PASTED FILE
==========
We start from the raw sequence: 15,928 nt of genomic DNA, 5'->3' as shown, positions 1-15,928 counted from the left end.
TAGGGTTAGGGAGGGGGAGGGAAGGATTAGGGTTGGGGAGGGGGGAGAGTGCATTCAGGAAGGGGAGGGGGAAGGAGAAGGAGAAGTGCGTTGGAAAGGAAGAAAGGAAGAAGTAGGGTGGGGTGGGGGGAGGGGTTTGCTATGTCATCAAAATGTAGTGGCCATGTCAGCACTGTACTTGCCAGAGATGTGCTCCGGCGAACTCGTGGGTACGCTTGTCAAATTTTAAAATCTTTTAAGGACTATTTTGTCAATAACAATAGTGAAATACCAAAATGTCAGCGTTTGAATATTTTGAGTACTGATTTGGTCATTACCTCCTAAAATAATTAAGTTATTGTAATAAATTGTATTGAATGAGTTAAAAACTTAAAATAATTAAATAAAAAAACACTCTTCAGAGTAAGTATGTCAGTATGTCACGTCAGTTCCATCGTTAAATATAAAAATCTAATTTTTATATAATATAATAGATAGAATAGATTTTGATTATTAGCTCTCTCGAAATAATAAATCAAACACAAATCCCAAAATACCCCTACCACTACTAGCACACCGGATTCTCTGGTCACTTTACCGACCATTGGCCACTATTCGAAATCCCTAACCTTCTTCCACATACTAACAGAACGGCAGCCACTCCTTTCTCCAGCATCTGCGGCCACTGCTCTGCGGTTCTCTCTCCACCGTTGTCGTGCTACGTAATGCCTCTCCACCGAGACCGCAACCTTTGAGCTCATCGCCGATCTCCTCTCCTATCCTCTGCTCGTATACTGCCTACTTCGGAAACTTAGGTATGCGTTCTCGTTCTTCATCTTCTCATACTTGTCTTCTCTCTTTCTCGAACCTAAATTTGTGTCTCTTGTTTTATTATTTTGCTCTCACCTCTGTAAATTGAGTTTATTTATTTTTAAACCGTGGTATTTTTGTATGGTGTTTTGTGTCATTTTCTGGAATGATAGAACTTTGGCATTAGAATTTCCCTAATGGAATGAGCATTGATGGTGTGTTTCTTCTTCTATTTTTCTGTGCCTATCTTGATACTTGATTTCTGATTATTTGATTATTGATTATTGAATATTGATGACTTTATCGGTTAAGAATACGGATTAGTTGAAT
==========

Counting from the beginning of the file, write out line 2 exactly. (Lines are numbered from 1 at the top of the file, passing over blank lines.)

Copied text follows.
TAGGGTTAGGGAGGGGGAGGGAAGGATTAGGGTTGGGGAGGGGGGAGAGTGCATTCAGGAAGGGGAGGGGGAAGGAGAAGGAGAAGTGCGTTGGAAAGGAAGAAAGGAAGAAGTAGGGTGGGGTGGGGGGAGGGGTTTGCTATGTCATCAAAATGTAGTGGCCATGTCAGCACTGTACTTGCCAGAGATGTGCTCCGGCGAACTCGTGGGTACGCTTGTCAAATTTTAAAATCTTTTAAGGACTATTTTGTCAATAACAATAGTGAAATACCAAAATGTCAGCGTTTGAATATTTTGAGTACTGATTTGGTCATTACCTCCTAAAATAATTAAGTTATTGTAATAAATTGTATTGAATGAGTTAAAAACTTAAAATAATTAAATAAAAAAACACTCTTCAGAGTAAGTATGTCAGTATGTCACGTCAGTTCCATCGTTAAATATAAAAATCTAATTTTTATATAATATAATAGATAGAATAGATTTTGATTATTAGCTCTCTCGAAATAATAAATCAAACACAAATCCCAAAATACCCCTACCACTACTAGCACACCGGATTCTCTGGTCACTTTACCGACCATTGGCCACTATTCGAAATCCCTAACCTTCTTCCACATACTAACAGAACGGCAGCCACTCCTTTCTCCAGCATCTGCGGCCACTGCTCTGCGGTTCTCTCTCCACCGTTGTCGTGCTACGTAATGCCTCTCCACCGAGACCGCAACCTTTGAGCTCATCGCCGATCTCCTCTCCTATCCTCTGCTCGTATACTGCCTACTTCGGAAACTTAGGTATGCGTTCTCGTTCTTCATCTTCTCATACTTGTCTTCTCTCTTTCTCGAACCTAAATTTGTGTCTCTTGTTTTATTATTTTGCTCTCACCTCTGTAAATTGAGTTTATTTATTTTTAAACCGTGGTATTTTTGTATGGTGTTTTGTGTCATTTTCTGGAATGATAGAACTTTGGCATTAGAATTTCCCTAATGGAATGAGCATTGATGGTGTGTTTCTTCTTCTATTTTTCTGTGCCTATCTTGATACTTGATTTCTGATTATTTGATTATTGATTATTGAATATTGATGACTTTATCGGTTAAGAATACGGATTAGTTGAAT